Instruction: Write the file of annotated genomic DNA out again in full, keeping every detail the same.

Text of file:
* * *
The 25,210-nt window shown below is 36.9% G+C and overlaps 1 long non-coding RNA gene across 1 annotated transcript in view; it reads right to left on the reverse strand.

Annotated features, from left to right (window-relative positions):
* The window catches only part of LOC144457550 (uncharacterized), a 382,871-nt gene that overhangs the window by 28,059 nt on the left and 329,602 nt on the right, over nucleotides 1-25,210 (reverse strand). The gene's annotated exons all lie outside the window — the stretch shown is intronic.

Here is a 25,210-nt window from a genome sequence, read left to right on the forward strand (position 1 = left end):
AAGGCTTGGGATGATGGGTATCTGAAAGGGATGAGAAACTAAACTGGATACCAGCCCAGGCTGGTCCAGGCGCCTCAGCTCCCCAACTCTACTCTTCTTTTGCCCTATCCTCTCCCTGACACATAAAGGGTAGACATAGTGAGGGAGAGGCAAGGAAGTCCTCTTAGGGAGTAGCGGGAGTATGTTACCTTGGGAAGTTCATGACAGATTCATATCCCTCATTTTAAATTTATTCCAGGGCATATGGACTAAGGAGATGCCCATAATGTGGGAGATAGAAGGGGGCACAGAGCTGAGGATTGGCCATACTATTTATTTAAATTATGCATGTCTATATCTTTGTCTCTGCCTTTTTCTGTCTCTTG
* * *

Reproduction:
The 25,210-nt window shown below is 36.9% G+C and overlaps 1 long non-coding RNA gene across 1 annotated transcript in view; it reads right to left on the reverse strand.

Annotated features, from left to right (window-relative positions):
* The window catches only part of LOC144457550 (uncharacterized), a 382,871-nt gene that overhangs the window by 28,059 nt on the left and 329,602 nt on the right, over nucleotides 1-25,210 (reverse strand). The gene's annotated exons all lie outside the window — the stretch shown is intronic.

Here is a 25,210-nt window from a genome sequence, read left to right on the forward strand (position 1 = left end):
AAGGCTTGGGATGATGGGTATCTGAAAGGGATGAGAAACTAAACTGGATACCAGCCCAGGCTGGTCCAGGCGCCTCAGCTCCCCAACTCTACTCTTCTTTTGCCCTATCCTCTCCCTGACACATAAAGGGTAGACATAGTGAGGGAGAGGCAAGGAAGTCCTCTTAGGGAGTAGCGGGAGTATGTTACCTTGGGAAGTTCATGACAGATTCATATCCCTCATTTTAAATTTATTCCAGGGCATATGGACTAAGGAGATGCCCATAATGTGGGAGATAGAAGGGGGCACAGAGCTGAGGATTGGCCATACTATTTATTTAAATTATGCATGTCTATATCTTTGTCTCTGCCTTTTTCTGTCTCTTG